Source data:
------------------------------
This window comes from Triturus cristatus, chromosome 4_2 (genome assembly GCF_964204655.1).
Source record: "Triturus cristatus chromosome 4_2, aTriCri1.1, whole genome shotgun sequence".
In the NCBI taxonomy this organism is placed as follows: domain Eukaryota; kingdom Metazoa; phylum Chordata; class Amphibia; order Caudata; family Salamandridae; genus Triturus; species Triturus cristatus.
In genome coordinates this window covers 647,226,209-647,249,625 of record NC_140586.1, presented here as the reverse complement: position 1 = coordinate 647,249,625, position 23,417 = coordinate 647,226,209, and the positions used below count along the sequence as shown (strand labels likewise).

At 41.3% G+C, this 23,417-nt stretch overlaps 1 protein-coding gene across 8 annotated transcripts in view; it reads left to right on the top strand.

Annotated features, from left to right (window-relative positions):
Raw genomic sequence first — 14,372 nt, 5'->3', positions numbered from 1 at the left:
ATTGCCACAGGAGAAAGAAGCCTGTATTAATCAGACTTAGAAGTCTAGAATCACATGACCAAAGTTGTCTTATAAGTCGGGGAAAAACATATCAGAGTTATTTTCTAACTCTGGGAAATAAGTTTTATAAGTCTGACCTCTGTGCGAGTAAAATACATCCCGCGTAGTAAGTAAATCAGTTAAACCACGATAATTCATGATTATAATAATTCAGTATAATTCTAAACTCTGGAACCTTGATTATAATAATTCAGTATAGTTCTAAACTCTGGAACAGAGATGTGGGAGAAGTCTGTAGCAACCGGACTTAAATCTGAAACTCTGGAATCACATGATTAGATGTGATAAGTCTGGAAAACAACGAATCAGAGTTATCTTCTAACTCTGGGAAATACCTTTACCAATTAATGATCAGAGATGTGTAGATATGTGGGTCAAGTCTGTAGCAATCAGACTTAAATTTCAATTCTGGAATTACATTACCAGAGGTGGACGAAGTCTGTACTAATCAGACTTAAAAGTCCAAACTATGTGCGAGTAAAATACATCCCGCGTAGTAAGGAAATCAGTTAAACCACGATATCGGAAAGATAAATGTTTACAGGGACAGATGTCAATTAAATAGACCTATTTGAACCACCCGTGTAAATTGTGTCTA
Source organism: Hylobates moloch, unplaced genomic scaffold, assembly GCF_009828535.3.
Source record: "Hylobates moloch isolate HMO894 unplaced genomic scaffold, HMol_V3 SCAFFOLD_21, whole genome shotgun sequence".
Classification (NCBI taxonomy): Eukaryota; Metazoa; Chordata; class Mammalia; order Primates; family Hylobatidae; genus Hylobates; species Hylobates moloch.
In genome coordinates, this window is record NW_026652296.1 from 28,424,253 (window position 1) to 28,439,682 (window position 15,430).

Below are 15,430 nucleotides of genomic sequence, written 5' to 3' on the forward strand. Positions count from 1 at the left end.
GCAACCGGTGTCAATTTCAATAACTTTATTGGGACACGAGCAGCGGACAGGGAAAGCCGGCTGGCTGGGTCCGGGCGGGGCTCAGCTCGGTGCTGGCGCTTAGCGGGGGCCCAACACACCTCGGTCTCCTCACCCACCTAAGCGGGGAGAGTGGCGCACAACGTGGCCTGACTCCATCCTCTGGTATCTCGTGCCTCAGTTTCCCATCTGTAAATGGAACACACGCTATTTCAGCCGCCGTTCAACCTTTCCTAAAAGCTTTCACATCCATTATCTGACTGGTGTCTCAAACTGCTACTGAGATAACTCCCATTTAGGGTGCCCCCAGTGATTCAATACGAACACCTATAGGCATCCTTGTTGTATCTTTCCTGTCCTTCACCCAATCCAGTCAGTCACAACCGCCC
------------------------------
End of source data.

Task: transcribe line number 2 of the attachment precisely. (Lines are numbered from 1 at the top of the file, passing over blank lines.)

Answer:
Source record: "Triturus cristatus chromosome 4_2, aTriCri1.1, whole genome shotgun sequence".